The Facts About Real Nappies

There are two different kinds of reusable nappies: all-in-one nappies and two-part nappies. All-in-ones look a bit like disposables, and offer a combined waterproof outer layer and inner layer. Two-part nappies combine a nappy and a waterproof wrap as an outside layer.

How Many Reusable Nappies Should You Buy?

How many reusable nappies you buy over the time it takes for your child to grow is incredibly hard to work out, but there are some guidelines. This does depend on the kind of nappies you’re using, though. All-in-one nappies come with wraps, so you won’t need to worry about that as an extra cost, but for two-part nappies this is something you’ll need to consider over time.

You could be looking at buying between 15 and 20 nappies to get going when your baby is born. As your child grows, you can buy more for each age range as needed. For two-part nappies, the wraps will need to be replaced as your child grows. Look for special deals where you can buy reusable nappies in bulk, as this often means a good discount.

Don’t be too hard on yourself if you have to use disposables now and again. Yes, the main reason why we turn to reusable nappies is for ethical reasons and reduce landfill, but practicalities mean that there are times when you need back up.

We all have issues with laundry, especially with babies and small children. It’s worth have a box of disposable nappies around ‘just in case’. Once in a while isn’t going to destroy the environment, and it might just save your sanity.

Aren’t Reusable Nappies Really Fiddly To Change?

Most of us have this in-built notion that reusable nappies will be fussy and fiddly to change. Before I researched reusable nappies, I still had this idea you had to use safety pins! Fortunately, we’ve moved on quite a bit since then, and they’re much more convenient that they were, thanks to plastic fixings or Velcro. I’ve been using Bumgenius nappies for my little boy, and been getting on with the plastic clips just fine.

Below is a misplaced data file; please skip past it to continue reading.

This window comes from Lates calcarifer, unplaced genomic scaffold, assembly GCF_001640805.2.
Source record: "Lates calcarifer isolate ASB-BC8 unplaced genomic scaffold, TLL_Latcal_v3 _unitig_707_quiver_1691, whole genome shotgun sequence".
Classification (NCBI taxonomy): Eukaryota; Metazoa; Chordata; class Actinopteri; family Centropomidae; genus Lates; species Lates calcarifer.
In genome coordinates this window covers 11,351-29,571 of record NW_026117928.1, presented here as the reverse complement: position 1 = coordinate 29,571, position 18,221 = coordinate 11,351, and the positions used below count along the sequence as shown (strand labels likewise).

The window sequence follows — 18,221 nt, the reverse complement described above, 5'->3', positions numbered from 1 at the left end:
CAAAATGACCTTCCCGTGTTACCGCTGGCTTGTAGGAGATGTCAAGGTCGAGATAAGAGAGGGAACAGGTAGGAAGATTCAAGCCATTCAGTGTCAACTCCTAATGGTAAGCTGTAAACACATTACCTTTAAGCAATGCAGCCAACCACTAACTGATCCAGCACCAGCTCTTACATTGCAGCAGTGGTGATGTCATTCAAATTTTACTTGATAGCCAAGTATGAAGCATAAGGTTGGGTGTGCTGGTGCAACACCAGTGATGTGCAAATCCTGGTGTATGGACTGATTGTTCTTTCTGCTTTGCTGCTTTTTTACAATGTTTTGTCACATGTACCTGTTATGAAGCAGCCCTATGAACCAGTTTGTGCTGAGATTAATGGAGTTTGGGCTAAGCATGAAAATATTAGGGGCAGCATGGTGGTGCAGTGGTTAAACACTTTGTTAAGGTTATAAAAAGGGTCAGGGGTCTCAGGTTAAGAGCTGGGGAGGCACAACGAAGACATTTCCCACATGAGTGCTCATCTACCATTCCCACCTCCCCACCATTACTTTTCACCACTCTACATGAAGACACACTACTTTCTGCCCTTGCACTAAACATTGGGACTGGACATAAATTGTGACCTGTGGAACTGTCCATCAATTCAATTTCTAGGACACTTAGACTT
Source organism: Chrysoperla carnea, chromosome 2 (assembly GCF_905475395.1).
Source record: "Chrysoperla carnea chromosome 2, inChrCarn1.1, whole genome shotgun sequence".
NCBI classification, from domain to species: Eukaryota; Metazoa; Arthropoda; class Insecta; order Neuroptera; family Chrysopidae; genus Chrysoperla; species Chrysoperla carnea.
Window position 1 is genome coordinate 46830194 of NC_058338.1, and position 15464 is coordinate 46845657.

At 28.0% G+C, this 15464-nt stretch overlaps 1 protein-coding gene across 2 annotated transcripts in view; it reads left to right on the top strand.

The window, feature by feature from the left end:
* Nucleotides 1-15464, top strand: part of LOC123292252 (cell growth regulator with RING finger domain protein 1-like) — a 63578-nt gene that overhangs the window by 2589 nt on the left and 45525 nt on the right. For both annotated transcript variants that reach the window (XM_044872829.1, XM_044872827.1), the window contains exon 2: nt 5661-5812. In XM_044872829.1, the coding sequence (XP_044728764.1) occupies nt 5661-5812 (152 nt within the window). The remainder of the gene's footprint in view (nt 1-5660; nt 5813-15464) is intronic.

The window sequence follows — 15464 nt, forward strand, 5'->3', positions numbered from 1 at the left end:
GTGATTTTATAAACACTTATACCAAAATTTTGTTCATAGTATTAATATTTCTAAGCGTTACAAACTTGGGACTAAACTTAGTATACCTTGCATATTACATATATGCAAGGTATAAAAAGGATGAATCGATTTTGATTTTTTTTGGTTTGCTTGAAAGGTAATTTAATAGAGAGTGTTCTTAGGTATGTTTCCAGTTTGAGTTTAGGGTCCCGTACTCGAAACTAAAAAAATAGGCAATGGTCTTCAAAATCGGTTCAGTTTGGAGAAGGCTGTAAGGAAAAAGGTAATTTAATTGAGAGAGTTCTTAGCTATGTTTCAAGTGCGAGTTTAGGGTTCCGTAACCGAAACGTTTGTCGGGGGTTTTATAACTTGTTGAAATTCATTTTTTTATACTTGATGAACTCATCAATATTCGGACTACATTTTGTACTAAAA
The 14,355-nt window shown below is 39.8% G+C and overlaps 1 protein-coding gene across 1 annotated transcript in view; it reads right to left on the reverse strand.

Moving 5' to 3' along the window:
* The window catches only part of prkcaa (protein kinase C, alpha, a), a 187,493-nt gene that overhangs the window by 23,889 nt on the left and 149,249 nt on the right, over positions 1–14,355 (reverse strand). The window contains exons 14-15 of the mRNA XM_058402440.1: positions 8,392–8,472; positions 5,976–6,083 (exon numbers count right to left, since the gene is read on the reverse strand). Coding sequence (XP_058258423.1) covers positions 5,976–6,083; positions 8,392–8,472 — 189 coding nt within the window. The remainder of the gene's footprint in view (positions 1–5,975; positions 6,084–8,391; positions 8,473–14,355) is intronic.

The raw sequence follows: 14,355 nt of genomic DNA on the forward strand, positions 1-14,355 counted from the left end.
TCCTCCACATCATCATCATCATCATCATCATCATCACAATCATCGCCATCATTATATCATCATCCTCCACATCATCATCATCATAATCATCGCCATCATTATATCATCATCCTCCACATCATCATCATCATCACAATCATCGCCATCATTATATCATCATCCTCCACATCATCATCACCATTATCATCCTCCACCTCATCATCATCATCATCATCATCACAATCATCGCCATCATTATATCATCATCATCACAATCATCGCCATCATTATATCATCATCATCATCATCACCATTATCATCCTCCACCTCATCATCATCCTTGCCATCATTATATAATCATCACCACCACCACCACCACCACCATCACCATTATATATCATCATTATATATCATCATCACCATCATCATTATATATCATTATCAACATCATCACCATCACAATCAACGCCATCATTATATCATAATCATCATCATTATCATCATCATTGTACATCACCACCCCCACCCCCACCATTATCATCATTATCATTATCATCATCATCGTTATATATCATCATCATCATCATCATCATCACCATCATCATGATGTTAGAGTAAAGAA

Talk to other parents. There are more people choosing to buy reusable nappies now, and you shouldn’t have too many people looking at you like you’ve just arrived from a flying saucer. Take a look online, and read reviews.

There’s one more thing to consider. You’ll be told that reusable nappies are cost effective. They are, but only when compared to the eventual outlay of disposables. You might be shocked at the initial cost. Don’t be duped into thinking that cheaper is better. Badly designed reusable nappies can put you off permanently, making false economy. Reusables do work, but do shop around and find out more.

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New dad Mike can be found bringing up baby while pushing down anxiety.

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